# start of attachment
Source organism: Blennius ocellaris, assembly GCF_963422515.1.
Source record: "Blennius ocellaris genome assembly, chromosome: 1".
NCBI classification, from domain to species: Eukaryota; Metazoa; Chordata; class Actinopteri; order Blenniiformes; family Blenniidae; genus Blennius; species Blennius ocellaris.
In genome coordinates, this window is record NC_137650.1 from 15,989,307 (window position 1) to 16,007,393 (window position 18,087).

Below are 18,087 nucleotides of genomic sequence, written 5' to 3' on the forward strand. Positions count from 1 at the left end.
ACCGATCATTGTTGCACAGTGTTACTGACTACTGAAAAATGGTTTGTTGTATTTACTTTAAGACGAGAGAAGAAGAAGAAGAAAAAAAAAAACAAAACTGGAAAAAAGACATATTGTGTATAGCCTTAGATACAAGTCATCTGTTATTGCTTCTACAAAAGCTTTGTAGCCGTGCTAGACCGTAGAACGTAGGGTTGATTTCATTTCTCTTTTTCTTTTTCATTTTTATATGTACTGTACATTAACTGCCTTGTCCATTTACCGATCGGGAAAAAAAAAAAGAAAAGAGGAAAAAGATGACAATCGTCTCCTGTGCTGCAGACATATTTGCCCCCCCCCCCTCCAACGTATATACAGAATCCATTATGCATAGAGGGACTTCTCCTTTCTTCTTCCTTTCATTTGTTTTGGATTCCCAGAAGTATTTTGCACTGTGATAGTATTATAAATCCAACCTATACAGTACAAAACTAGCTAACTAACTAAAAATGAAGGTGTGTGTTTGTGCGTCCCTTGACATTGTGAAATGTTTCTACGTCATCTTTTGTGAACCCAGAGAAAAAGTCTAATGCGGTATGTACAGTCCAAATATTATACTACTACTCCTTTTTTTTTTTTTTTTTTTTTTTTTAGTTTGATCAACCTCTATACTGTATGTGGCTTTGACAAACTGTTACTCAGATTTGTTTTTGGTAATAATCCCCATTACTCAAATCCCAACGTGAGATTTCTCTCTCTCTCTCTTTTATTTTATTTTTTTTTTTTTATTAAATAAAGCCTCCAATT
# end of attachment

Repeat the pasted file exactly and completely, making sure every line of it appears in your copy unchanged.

Source organism: Blennius ocellaris, assembly GCF_963422515.1.
Source record: "Blennius ocellaris genome assembly, chromosome: 1".
NCBI classification, from domain to species: Eukaryota; Metazoa; Chordata; class Actinopteri; order Blenniiformes; family Blenniidae; genus Blennius; species Blennius ocellaris.
In genome coordinates, this window is record NC_137650.1 from 15,989,307 (window position 1) to 16,007,393 (window position 18,087).

Below are 18,087 nucleotides of genomic sequence, written 5' to 3' on the forward strand. Positions count from 1 at the left end.
ACCGATCATTGTTGCACAGTGTTACTGACTACTGAAAAATGGTTTGTTGTATTTACTTTAAGACGAGAGAAGAAGAAGAAGAAAAAAAAAAACAAAACTGGAAAAAAGACATATTGTGTATAGCCTTAGATACAAGTCATCTGTTATTGCTTCTACAAAAGCTTTGTAGCCGTGCTAGACCGTAGAACGTAGGGTTGATTTCATTTCTCTTTTTCTTTTTCATTTTTATATGTACTGTACATTAACTGCCTTGTCCATTTACCGATCGGGAAAAAAAAAAAGAAAAGAGGAAAAAGATGACAATCGTCTCCTGTGCTGCAGACATATTTGCCCCCCCCCCCTCCAACGTATATACAGAATCCATTATGCATAGAGGGACTTCTCCTTTCTTCTTCCTTTCATTTGTTTTGGATTCCCAGAAGTATTTTGCACTGTGATAGTATTATAAATCCAACCTATACAGTACAAAACTAGCTAACTAACTAAAAATGAAGGTGTGTGTTTGTGCGTCCCTTGACATTGTGAAATGTTTCTACGTCATCTTTTGTGAACCCAGAGAAAAAGTCTAATGCGGTATGTACAGTCCAAATATTATACTACTACTCCTTTTTTTTTTTTTTTTTTTTTTTTTAGTTTGATCAACCTCTATACTGTATGTGGCTTTGACAAACTGTTACTCAGATTTGTTTTTGGTAATAATCCCCATTACTCAAATCCCAACGTGAGATTTCTCTCTCTCTCTCTTTTATTTTATTTTTTTTTTTTTATTAAATAAAGCCTCCAATT